Further inspection of Eqs. 10 and 11 shows that when PFC is present, differences between P_{c} and P_{g}are a function of solubility in each of the three media: D,V˙a/Q˙, andV˙a independent of Q˙. This last point is a significant departure from the theoretical framework of MIGET as well as our understanding ofV˙a/Q˙ heterogeneity as it affects gas exchange physiology. Our model shows that P_{c}and P_{g} are dependent on the absolute values ofV˙a and Q˙ during PLV. Figure 7 B shows that the P_{c}P_{g}difference for O_{2} is very sensitive to Q˙(at fixed V˙a), with the gradient widening when Q˙ is high and becoming negligible whenQ˙ is very small. Variation ofV˙a produces little change in the O_{2} gradient for given Q˙ (Fig.7 B). Partial pressure differences for CO_{2} show the opposite: increasing with high V˙a, becoming negligible with low V˙a, and changing little with Q˙ (Fig. 7, C andD). This is similar to gas exchange in gasfilled lungs where Pa_{O2} is sensitive to shunt and arterial Pco _{2} (Pa_{CO2}) is sensitive to dead space. The difference is that during PLV the absolute value of V˙a and Q˙independent of V˙a/Q˙ will affect overall gas exchange. This may be the most significant pitfall in the use of MIGET during PLV, inasmuch as it does not incorporate this feature in the basic model. The implications are that regions of higherthanaverage blood flow will have greater (aa)Do _{2} and those with higher than average ventilation result in larger (aa)Dco _{2}. Pooling of PFC in dependent regions of lung that receive a greater proportion of blood flow may exacerbate this effect.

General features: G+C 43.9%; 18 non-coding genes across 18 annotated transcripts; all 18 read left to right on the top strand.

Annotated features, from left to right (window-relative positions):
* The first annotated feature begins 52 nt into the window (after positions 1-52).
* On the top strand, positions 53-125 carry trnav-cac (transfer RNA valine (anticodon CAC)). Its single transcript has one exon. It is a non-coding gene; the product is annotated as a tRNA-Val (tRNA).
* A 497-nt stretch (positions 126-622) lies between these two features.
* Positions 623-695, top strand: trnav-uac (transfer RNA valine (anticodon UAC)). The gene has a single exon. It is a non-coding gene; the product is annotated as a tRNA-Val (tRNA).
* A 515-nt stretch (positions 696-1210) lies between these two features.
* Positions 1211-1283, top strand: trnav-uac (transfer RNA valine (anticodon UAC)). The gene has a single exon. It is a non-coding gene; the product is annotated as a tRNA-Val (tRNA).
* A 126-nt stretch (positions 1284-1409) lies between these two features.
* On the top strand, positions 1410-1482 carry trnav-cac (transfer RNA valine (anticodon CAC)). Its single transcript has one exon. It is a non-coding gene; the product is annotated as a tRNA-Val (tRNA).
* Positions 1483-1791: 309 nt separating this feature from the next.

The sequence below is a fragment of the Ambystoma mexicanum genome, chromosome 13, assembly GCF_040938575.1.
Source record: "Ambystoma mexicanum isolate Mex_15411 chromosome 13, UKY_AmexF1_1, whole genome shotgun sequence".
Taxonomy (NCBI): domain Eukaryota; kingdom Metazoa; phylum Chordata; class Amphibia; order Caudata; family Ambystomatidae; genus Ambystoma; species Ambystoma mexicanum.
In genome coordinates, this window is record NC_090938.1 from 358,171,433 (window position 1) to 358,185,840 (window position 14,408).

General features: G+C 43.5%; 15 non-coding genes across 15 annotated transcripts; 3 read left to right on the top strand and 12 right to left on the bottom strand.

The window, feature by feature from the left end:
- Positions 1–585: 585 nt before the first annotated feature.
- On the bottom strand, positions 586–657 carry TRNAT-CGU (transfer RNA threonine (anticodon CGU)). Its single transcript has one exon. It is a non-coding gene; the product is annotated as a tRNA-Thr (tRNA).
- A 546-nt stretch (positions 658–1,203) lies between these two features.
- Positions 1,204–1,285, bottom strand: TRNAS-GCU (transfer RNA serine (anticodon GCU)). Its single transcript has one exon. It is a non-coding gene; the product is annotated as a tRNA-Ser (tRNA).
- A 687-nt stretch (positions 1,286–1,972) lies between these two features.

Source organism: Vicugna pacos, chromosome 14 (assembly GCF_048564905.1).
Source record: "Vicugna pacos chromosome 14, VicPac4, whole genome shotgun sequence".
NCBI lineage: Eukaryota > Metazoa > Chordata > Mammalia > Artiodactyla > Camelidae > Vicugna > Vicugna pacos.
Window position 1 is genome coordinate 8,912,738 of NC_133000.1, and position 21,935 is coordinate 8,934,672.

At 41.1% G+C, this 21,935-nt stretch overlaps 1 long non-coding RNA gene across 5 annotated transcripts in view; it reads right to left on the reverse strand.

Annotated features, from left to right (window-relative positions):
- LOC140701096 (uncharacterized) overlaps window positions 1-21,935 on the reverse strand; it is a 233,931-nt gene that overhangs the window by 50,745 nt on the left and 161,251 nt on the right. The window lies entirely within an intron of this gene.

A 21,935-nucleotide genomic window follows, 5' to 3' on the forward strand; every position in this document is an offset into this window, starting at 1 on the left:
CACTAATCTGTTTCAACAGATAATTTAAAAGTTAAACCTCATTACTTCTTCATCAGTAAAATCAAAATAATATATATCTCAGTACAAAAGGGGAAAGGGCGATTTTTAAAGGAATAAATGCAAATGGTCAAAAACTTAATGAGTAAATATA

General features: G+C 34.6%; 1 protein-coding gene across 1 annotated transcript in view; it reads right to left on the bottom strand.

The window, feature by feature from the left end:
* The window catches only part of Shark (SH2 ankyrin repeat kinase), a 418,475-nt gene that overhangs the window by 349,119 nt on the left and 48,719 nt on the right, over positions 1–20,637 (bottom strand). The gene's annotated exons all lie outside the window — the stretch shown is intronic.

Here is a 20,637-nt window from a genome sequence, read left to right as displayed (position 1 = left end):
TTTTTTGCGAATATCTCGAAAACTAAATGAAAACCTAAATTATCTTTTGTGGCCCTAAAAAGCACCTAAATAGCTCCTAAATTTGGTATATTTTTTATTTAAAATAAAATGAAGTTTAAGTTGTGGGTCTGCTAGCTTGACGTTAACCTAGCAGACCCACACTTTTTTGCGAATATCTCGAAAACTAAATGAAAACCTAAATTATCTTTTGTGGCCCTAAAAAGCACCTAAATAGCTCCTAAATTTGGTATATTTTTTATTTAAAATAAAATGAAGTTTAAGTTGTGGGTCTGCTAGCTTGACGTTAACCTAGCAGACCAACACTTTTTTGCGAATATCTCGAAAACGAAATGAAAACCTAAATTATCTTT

Partial pressure gradients of O_{2} in the partially PFCfilled gas exchange unit with an inspiratory O_{2}fraction of 650 Torr ranges from 1.2 Torr for a 10 ml/kg dose at high lung volumes to 18 Torr for a 30 ml/kg dose at low lung volumes (Fig.6